What is interesting about Solidarność is that the strike at Lenin Shipyards and subsequent nationwide support for the movement resulted in the first negotiations between an activist organisation and the government. Due to widespread pressure both domestic and international, the Communist government was forced to ratify a number of their demands, and on 21 August 1980 signed the Gdansk Agreement. This was the first step in enabling citizens to influence and introduce democratic change. However, this was just the beginning of Solidarność, which quickly became a social movement rather than simply a trade union. Despite legalising Solidarność in 1980, in 1981 the government instituted martial law and arrested the Solidarność leaders, as well as more than 5000 members. The resulting strikes were met with bullets and brute force as riot police and the army opened fire on demonstrators. Solidarność was banned in 1982.
This wasn’t going to stop the movement, and Solidarność went underground. The leader, Lech Wałęsa, was imprisoned but released and in 1983 was awarded the Nobel Peace Prize. In 1984, the popular priest of Solidarność, Jerzy Popiełuszko, was brutally murdered by the Ministry of Internal Security, and tens of thousands turned up for his funeral. The government released thousands of political prisoners in an attempt to smooth relations, unsuccessfully.
In February 1988, further hikes in food prices without relative increases in wages caused another outbreak of strikes across Poland. By August, the government agreed to negotiate and a representative met with Wałęsa. Talks continued through early 1989, when Solidarność was again legalised and allowed to put forward candidates for the upcoming election – a pretty big deal in a Soviet republic. While they were allowed to contest a maximum of 35% of seats in the Sejm [lower house of parliament], there was no restriction on the senate. Solidarność won 160 of 161 allowed seats in the Sejm, and 99 of 100 total seats in the Senate – quite a victory and essentially marking the defeat of Communism in Poland.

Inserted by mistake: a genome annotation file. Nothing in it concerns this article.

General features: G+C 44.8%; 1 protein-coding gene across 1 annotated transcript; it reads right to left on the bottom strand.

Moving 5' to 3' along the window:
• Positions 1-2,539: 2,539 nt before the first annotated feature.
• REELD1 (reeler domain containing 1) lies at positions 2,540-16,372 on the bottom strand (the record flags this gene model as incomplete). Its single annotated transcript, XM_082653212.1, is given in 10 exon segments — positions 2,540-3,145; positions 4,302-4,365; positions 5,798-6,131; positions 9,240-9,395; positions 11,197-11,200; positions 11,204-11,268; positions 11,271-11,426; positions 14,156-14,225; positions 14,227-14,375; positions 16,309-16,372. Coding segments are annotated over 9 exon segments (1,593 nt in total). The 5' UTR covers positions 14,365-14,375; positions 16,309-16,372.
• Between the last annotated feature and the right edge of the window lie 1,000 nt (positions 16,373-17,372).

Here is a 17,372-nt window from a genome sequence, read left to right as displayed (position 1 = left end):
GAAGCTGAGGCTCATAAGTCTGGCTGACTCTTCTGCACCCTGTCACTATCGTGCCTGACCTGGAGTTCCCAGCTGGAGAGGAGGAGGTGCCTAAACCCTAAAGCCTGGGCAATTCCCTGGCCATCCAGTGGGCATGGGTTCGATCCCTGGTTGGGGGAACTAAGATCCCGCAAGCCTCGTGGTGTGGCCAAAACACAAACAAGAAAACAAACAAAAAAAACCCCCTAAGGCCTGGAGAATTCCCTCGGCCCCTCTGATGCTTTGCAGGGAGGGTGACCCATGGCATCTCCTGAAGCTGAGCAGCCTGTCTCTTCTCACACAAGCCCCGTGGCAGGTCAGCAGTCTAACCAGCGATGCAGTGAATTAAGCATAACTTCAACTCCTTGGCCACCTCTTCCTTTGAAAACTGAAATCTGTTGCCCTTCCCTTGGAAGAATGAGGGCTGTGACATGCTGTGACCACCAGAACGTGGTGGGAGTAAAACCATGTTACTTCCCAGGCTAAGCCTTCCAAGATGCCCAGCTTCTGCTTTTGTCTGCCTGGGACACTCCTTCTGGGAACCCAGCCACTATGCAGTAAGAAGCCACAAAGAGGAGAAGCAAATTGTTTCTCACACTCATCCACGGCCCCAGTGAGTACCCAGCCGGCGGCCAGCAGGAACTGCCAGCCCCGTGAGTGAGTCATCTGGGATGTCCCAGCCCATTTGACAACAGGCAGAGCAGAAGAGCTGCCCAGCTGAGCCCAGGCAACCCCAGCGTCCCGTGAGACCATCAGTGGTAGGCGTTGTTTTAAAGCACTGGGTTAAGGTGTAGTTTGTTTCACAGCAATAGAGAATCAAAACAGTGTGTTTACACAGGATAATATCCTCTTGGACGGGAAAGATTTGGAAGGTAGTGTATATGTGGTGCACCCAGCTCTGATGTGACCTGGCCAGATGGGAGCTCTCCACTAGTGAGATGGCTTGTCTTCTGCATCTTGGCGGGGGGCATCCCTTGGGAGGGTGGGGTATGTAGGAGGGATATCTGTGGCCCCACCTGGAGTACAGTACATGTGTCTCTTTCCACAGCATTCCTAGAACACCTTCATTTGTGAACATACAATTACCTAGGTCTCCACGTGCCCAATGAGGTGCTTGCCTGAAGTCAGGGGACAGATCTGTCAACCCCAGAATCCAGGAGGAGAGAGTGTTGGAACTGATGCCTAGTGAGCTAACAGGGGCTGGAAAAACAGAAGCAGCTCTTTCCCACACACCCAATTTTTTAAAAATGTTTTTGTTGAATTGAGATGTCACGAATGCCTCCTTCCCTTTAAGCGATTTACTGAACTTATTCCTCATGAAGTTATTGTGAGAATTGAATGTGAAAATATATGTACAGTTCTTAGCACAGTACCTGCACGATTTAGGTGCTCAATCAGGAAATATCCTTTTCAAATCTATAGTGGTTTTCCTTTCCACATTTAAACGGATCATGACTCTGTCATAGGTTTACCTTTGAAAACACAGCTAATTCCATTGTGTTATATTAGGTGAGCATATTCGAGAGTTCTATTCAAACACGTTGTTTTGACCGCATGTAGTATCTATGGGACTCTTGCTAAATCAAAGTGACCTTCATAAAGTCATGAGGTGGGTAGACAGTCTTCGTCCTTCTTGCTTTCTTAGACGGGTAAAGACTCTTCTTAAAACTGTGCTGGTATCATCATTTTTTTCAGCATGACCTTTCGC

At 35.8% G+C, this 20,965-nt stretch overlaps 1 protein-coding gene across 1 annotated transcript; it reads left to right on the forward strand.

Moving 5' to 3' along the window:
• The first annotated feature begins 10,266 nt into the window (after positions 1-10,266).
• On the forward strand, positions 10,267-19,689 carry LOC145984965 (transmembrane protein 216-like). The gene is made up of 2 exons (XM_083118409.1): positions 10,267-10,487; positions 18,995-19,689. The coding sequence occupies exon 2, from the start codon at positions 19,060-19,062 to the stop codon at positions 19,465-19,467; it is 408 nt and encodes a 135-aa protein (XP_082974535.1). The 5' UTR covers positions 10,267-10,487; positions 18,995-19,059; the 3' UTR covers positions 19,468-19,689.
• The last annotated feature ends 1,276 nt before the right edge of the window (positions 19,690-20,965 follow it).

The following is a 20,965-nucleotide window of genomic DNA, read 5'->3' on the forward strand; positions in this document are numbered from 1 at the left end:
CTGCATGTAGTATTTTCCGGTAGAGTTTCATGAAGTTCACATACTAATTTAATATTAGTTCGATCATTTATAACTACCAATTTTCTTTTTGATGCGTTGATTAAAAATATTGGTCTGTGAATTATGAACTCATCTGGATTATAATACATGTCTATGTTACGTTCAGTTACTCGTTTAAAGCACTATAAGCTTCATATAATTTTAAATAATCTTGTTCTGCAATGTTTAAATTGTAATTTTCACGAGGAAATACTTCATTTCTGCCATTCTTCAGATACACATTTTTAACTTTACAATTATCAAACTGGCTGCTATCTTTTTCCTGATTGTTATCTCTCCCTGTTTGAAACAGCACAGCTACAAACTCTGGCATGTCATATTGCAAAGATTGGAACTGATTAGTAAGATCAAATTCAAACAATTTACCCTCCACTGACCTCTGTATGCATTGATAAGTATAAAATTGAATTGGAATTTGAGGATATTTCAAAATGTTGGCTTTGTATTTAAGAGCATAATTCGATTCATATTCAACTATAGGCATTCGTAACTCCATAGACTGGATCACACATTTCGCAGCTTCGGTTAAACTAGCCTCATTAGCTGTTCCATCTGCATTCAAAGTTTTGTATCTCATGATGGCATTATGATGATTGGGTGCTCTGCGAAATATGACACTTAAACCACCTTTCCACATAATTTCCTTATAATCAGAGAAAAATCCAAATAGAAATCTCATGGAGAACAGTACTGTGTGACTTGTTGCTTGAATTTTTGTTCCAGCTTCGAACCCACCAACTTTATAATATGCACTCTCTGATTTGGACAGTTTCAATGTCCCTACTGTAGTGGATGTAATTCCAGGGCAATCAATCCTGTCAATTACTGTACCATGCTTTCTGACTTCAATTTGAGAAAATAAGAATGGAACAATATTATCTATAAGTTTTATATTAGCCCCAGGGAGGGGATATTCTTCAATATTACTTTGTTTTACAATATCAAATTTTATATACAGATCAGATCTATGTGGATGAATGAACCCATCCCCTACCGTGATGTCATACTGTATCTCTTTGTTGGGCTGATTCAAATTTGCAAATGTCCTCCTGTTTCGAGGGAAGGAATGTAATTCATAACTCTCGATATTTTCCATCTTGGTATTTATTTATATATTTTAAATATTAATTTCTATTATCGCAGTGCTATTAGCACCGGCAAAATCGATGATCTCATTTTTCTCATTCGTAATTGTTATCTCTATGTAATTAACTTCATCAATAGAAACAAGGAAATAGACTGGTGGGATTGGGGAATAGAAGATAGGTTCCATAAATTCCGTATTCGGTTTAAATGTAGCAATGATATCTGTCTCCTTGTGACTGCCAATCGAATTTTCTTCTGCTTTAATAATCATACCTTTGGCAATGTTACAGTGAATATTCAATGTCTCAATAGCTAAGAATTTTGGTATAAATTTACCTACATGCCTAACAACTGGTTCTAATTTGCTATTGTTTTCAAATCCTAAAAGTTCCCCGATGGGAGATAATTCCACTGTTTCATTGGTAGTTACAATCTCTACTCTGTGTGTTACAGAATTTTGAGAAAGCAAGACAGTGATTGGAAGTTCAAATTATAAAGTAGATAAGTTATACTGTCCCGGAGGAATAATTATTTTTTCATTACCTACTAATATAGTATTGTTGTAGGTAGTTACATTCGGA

The exhibition itself was brilliant. It had a 1970s shopfront – virtually empty – and in another room there were computers where you could research Polish history, particularly the ‘Polish Months’, each of which relate to a different strike or rebellion and subsequent repression. It includes actual film footage of the government reactions to some of these, which show the army or security forces shooting and killing demonstrators. IT shows the development of the Solidarność logo, posters from the election campaign, the original board listing the demands before the Gdansk Agreement, a printing house, and information on the involvement and assistance of the Catholic Church – in particular Jerzy Popiełuszko, who was recognised by the Church as a martyr and beatified in 2010.
I’ve been continually surprised by the museums I’ve come across in Eastern Europe, and Poland certainly has some amazing ones. I’d have to say that if you ever visit Gdansk, the Roads to Freedom exhibition is essential and you’ll need a few hours to really appreciate it. It was enlightening, depressing, frustrating and inspirational, and truly shows the resolve and the resilience of the people of Poland in the face of overwhelming repression and adversity. It’s nice to know that it is possible to achieve democracy and freedom through non-violent means.
I visited the Monument to the Fallen Shipyard Workers after the museum. It was erected in 1980 – it was one of the demands that was accepted.